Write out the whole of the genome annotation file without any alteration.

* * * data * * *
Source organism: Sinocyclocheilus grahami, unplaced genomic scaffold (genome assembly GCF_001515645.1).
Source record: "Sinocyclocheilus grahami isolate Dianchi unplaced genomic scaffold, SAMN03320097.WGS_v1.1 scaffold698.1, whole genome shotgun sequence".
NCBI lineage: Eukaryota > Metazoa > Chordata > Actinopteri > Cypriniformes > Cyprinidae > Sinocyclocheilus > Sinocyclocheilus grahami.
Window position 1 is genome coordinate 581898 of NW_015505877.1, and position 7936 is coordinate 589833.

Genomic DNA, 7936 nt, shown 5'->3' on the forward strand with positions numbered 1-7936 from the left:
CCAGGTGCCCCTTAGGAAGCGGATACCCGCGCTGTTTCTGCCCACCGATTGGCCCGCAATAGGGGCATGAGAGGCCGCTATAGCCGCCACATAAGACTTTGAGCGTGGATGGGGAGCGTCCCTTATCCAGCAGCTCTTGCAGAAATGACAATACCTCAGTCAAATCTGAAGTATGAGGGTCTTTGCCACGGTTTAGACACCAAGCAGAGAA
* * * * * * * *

Source organism: Sinocyclocheilus grahami, unplaced genomic scaffold (genome assembly GCF_001515645.1).
Source record: "Sinocyclocheilus grahami isolate Dianchi unplaced genomic scaffold, SAMN03320097.WGS_v1.1 scaffold698.1, whole genome shotgun sequence".
NCBI lineage: Eukaryota > Metazoa > Chordata > Actinopteri > Cypriniformes > Cyprinidae > Sinocyclocheilus > Sinocyclocheilus grahami.
Window position 1 is genome coordinate 581898 of NW_015505877.1, and position 7936 is coordinate 589833.

Genomic DNA, 7936 nt, shown 5'->3' on the forward strand with positions numbered 1-7936 from the left:
CCAGGTGCCCCTTAGGAAGCGGATACCCGCGCTGTTTCTGCCCACCGATTGGCCCGCAATAGGGGCATGAGAGGCCGCTATAGCCGCCACATAAGACTTTGAGCGTGGATGGGGAGCGTCCCTTATCCAGCAGCTCTTGCAGAAATGACAATACCTCAGTCAAATCTGAAGTATGAGGGTCTTTGCCACGGTTTAGACACCAAGCAGAGAA